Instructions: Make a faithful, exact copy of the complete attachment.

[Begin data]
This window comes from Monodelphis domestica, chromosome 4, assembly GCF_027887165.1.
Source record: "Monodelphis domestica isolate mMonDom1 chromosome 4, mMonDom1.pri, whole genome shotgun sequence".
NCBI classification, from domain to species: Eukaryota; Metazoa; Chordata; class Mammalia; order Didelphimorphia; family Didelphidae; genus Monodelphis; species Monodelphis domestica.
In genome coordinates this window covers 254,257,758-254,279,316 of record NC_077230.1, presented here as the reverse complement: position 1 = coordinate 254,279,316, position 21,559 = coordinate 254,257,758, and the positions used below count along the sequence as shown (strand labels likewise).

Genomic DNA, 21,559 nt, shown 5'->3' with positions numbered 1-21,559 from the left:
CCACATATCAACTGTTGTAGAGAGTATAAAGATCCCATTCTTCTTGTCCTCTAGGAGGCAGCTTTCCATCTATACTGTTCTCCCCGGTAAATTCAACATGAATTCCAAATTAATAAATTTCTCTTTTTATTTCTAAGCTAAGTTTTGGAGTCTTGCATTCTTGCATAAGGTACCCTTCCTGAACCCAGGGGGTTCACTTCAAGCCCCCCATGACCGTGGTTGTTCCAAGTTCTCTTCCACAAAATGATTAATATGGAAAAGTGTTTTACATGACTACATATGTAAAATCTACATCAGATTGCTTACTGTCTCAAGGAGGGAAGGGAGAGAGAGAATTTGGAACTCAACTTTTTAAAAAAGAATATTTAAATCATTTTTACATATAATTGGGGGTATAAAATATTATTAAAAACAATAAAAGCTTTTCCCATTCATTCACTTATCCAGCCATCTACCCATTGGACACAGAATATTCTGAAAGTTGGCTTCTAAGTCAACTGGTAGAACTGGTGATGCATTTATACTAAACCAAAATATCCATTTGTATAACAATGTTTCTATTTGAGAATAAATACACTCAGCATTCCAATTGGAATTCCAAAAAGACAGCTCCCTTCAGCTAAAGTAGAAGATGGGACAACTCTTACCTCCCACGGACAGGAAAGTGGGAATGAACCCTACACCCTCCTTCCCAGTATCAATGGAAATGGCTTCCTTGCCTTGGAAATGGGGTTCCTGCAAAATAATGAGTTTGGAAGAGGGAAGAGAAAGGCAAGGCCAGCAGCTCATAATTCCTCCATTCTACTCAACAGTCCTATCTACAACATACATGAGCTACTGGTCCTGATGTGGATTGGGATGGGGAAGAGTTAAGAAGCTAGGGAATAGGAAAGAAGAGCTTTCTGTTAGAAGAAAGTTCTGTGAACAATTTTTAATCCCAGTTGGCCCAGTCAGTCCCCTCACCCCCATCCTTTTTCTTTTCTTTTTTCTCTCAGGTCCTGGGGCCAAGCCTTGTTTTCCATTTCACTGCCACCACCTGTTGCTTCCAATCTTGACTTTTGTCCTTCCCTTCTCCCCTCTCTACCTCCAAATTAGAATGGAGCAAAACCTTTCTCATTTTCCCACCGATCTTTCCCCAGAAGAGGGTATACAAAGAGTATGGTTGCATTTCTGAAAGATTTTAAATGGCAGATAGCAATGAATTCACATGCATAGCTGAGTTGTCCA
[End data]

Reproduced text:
This window comes from Monodelphis domestica, chromosome 4, assembly GCF_027887165.1.
Source record: "Monodelphis domestica isolate mMonDom1 chromosome 4, mMonDom1.pri, whole genome shotgun sequence".
NCBI classification, from domain to species: Eukaryota; Metazoa; Chordata; class Mammalia; order Didelphimorphia; family Didelphidae; genus Monodelphis; species Monodelphis domestica.
In genome coordinates this window covers 254,257,758-254,279,316 of record NC_077230.1, presented here as the reverse complement: position 1 = coordinate 254,279,316, position 21,559 = coordinate 254,257,758, and the positions used below count along the sequence as shown (strand labels likewise).

Genomic DNA, 21,559 nt, shown 5'->3' with positions numbered 1-21,559 from the left:
CCACATATCAACTGTTGTAGAGAGTATAAAGATCCCATTCTTCTTGTCCTCTAGGAGGCAGCTTTCCATCTATACTGTTCTCCCCGGTAAATTCAACATGAATTCCAAATTAATAAATTTCTCTTTTTATTTCTAAGCTAAGTTTTGGAGTCTTGCATTCTTGCATAAGGTACCCTTCCTGAACCCAGGGGGTTCACTTCAAGCCCCCCATGACCGTGGTTGTTCCAAGTTCTCTTCCACAAAATGATTAATATGGAAAAGTGTTTTACATGACTACATATGTAAAATCTACATCAGATTGCTTACTGTCTCAAGGAGGGAAGGGAGAGAGAGAATTTGGAACTCAACTTTTTAAAAAAGAATATTTAAATCATTTTTACATATAATTGGGGGTATAAAATATTATTAAAAACAATAAAAGCTTTTCCCATTCATTCACTTATCCAGCCATCTACCCATTGGACACAGAATATTCTGAAAGTTGGCTTCTAAGTCAACTGGTAGAACTGGTGATGCATTTATACTAAACCAAAATATCCATTTGTATAACAATGTTTCTATTTGAGAATAAATACACTCAGCATTCCAATTGGAATTCCAAAAAGACAGCTCCCTTCAGCTAAAGTAGAAGATGGGACAACTCTTACCTCCCACGGACAGGAAAGTGGGAATGAACCCTACACCCTCCTTCCCAGTATCAATGGAAATGGCTTCCTTGCCTTGGAAATGGGGTTCCTGCAAAATAATGAGTTTGGAAGAGGGAAGAGAAAGGCAAGGCCAGCAGCTCATAATTCCTCCATTCTACTCAACAGTCCTATCTACAACATACATGAGCTACTGGTCCTGATGTGGATTGGGATGGGGAAGAGTTAAGAAGCTAGGGAATAGGAAAGAAGAGCTTTCTGTTAGAAGAAAGTTCTGTGAACAATTTTTAATCCCAGTTGGCCCAGTCAGTCCCCTCACCCCCATCCTTTTTCTTTTCTTTTTTCTCTCAGGTCCTGGGGCCAAGCCTTGTTTTCCATTTCACTGCCACCACCTGTTGCTTCCAATCTTGACTTTTGTCCTTCCCTTCTCCCCTCTCTACCTCCAAATTAGAATGGAGCAAAACCTTTCTCATTTTCCCACCGATCTTTCCCCAGAAGAGGGTATACAAAGAGTATGGTTGCATTTCTGAAAGATTTTAAATGGCAGATAGCAATGAATTCACATGCATAGCTGAGTTGTCCA